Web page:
TED Conversations

Amy Novogratz

TED Prize Director, TED Conferences

TEDCRED 500+

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If you could make a wish on behalf of The City 2.0, what would it be?

Today, TED announces the winner of the 2012 TED Prize: the City 2.0. The City 2.0 is the city of the future ... a future in which more than 10 billion people on planet Earth must somehow live sustainably, together. The City 2.0 is not a sterile utopian dream, but a real-world upgrade tapping into humanity's collective wisdom. The City 2.0 promotes innovation, education, culture and economic opportunity. The City 2.0 reduces the carbon footprint of its occupants and eases the environmental pressure on the world's rural areas. The City 2.0 is a place of beauty, wonder, excitement, inclusion, diversity, life. The City 2.0 is the city that works.

A range of visionaries around the world will be advocates on behalf of the City 2.0. We are listening to them -- and to you.

What is your wish for The City 2.0? A wish capable of igniting a massive collaborative project among the members of the global TED community, and indeed all who care about our planet's future.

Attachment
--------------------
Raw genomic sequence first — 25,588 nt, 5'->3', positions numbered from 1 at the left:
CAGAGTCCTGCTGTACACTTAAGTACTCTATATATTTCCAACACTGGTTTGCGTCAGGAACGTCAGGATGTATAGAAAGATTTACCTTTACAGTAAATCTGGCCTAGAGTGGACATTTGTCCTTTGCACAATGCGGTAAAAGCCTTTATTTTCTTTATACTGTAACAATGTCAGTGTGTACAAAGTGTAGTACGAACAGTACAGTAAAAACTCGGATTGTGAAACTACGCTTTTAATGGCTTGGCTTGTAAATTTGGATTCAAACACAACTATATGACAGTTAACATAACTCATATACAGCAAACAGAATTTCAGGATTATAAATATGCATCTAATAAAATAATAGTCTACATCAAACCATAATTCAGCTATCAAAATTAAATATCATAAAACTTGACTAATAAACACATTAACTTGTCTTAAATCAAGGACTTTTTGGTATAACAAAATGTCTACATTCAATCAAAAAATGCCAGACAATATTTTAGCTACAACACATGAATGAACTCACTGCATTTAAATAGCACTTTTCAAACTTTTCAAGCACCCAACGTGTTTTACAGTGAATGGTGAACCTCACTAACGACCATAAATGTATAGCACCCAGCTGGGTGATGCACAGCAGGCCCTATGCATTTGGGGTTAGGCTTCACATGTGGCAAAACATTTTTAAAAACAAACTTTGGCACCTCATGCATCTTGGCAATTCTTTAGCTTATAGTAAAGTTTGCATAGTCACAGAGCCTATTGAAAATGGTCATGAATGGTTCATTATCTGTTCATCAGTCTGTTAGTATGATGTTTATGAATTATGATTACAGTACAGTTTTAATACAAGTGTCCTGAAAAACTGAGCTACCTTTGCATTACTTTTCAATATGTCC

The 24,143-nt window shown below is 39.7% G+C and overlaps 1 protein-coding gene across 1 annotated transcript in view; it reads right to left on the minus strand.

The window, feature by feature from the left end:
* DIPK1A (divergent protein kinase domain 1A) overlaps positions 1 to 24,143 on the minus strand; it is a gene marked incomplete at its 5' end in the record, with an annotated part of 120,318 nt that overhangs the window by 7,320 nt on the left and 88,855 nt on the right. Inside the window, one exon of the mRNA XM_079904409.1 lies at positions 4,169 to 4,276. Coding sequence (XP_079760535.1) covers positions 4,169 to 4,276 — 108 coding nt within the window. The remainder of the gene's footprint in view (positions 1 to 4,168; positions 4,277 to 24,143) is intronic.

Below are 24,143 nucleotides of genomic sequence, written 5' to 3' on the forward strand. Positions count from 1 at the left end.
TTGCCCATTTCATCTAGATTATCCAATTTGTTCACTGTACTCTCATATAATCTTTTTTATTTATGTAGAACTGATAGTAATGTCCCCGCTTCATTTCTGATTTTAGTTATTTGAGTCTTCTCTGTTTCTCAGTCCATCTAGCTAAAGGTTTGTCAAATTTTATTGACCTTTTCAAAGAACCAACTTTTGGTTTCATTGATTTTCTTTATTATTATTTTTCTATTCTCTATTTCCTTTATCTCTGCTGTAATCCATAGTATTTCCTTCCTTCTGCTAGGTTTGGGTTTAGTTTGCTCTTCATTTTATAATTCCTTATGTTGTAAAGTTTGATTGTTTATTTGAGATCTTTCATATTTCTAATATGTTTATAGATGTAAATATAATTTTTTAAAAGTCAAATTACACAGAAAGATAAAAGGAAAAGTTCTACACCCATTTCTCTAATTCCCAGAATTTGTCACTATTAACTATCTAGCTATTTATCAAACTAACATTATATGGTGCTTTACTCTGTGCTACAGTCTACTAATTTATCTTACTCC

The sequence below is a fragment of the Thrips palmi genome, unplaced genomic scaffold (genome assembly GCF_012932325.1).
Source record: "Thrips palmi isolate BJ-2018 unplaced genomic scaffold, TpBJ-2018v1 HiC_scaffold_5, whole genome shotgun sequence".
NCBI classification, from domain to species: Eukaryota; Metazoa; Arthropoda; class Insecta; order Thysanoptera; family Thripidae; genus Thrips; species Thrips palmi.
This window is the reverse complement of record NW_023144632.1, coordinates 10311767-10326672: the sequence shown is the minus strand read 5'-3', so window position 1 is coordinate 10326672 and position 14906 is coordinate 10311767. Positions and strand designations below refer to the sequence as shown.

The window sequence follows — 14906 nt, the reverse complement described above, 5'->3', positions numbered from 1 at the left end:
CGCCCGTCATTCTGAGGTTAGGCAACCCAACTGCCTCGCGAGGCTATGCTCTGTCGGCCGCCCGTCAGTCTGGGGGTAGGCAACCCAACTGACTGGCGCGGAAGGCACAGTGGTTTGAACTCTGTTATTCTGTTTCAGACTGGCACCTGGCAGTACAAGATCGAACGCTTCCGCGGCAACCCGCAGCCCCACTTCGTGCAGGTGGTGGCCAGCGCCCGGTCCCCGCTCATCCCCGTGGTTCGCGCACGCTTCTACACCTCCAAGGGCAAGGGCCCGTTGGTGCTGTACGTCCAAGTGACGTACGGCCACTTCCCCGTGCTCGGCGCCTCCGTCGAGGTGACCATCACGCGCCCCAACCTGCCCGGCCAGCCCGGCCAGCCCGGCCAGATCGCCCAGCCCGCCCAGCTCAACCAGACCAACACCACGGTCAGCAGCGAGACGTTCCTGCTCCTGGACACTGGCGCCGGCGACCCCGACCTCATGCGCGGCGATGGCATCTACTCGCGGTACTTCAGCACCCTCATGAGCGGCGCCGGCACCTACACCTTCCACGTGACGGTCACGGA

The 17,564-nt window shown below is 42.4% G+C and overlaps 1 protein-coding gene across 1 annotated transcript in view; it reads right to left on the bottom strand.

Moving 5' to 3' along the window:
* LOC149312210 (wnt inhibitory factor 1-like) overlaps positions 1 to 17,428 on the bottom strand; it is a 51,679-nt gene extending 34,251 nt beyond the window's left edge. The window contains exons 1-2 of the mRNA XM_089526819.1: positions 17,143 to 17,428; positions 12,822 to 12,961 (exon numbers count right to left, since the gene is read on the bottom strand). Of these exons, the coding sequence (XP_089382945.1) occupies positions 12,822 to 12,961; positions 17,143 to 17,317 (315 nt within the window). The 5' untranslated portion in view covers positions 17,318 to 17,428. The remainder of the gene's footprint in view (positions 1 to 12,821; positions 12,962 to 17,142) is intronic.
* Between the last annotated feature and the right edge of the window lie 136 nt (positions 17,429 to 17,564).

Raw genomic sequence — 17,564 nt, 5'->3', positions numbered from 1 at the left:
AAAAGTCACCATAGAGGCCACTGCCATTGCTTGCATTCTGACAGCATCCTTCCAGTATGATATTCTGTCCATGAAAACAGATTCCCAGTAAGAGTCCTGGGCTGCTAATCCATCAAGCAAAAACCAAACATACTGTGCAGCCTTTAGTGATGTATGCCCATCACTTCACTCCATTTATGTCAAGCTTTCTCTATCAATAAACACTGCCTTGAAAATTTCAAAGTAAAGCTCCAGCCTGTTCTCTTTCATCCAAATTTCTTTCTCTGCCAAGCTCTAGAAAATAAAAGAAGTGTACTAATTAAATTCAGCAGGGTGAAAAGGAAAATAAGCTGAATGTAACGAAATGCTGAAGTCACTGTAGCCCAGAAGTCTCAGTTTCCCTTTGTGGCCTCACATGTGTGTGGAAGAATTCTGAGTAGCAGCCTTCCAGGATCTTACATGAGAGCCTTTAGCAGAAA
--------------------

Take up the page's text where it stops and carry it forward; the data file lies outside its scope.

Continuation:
Share it below.

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    Dec 6 2011: My wish is for cities with excellent school systems to share how they're creating cities for the future. This includes how they use data, expert analysis from many fields, and how they model best practices around the globe.

    Educating children for a globalized, urban world poses new challenges and opportunities. Among the challenges are how to offer an excellent education without sacrificing access and equity. Among the opportunities are how to help a rising generation think about the world based on the demands of a resource-stressed, globalized world.

    Great cities around the world are adopting education reform as a way to build thriving--and they hope, over time, sustainable--cities.

    In the last five years, promising new trends are starting to emerge. OECD has very interesting data on how school systems have successfully put a focus on real-world inquiry and problem solving as a way to raise student achievement. OECD has also shown that in the medium- to long-term, it leads to increased local economic development. Most of these cities are in the Pacific Rim, and most of them (coincidentally?) have correlating plans for greener technology and infrastructure.

    Bravo on awarding the TED prize to an idea. Several studies estimate that majority of the world's population live in cities, as of 2011. This is very new; compared to 200 years ago, only about 3% lived in urban areas. A perfect time to think and spread ideas on these issues.

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